Nodes and Corridors
The City of Waterloo confirmed its Urban Design Guidelines in 2010. But the history of the guidelines lie firmly in their approach to Nodes and Corridors of the City.
Nodes are those places where people and transportation routes congregate. The goal of the city was to have “compact, transit-oriented, pedestrian-friendly areas where high concentrations of residendial, employment, retail and other uses are located”. Nodes are generally located at points where two or more transit routes or travel modes intersect. Major Nodes are places where there is a perceived area of continuous activity surrounded by a building density that supports it. Minor Nodes are areas where activity and density are anticipated to increase over time, but generally reflects a similar urban form to that present in a major node. The City of Waterloo Nodes and Corridors Urban Design Guidelines, Marshall Macklin Monaghan Limited and Walker Nott Dragicevic Associates Ltd, February 2007.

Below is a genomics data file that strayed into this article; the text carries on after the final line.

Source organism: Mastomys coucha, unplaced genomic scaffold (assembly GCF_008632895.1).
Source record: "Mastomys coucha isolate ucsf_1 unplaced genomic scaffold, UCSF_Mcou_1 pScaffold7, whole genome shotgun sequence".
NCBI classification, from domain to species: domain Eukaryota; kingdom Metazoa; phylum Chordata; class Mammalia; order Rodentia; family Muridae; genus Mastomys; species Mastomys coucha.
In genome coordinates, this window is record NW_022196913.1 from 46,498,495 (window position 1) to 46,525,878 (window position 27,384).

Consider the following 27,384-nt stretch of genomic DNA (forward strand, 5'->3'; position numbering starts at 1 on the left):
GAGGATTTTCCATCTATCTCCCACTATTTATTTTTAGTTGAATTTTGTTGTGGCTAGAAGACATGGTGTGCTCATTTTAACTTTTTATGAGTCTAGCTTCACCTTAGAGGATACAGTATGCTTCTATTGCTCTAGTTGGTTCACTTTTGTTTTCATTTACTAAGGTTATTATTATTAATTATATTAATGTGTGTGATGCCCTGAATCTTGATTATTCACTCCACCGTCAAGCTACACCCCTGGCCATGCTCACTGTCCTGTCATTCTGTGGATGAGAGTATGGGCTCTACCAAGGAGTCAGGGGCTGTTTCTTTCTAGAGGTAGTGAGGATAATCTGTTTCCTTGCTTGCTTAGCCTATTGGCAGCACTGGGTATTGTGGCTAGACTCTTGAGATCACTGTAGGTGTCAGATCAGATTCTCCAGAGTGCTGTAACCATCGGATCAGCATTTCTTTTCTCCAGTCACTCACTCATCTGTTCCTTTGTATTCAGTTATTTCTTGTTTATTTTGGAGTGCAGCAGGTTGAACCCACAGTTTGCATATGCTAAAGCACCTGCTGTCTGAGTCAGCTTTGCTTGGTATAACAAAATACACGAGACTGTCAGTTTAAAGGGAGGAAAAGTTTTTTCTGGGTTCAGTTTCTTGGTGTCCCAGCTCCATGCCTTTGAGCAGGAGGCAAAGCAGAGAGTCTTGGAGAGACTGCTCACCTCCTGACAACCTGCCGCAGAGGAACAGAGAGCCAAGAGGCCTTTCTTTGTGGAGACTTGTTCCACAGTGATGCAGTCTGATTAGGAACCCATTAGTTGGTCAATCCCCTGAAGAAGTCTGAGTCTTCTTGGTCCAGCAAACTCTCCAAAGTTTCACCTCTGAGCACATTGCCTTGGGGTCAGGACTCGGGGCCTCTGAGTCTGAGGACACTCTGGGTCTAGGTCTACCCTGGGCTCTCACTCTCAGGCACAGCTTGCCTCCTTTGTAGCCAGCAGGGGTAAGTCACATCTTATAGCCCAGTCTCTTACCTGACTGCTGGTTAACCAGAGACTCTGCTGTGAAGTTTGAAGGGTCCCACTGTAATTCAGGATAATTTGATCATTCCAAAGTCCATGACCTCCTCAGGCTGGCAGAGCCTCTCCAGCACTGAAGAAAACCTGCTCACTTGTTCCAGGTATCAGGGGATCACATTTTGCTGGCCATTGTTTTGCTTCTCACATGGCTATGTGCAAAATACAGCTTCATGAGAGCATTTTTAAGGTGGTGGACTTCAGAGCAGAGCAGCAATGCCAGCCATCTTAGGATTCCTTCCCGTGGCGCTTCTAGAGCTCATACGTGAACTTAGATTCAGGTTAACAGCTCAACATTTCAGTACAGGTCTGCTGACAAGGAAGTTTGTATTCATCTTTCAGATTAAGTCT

Corridors are important transportation routes through a city that connect the
nodes of the City. “Areas of street-oriented usese which incorportate a mix of retail, employment, and residential uses, that are developed at medium densities and located along arterial or collector roads, serving as major transit routes. Such corridors may form the boundaries of residential subdivisions or neighbourhoods, but should act as a linear focus for activities and uses within the community.” Ibid.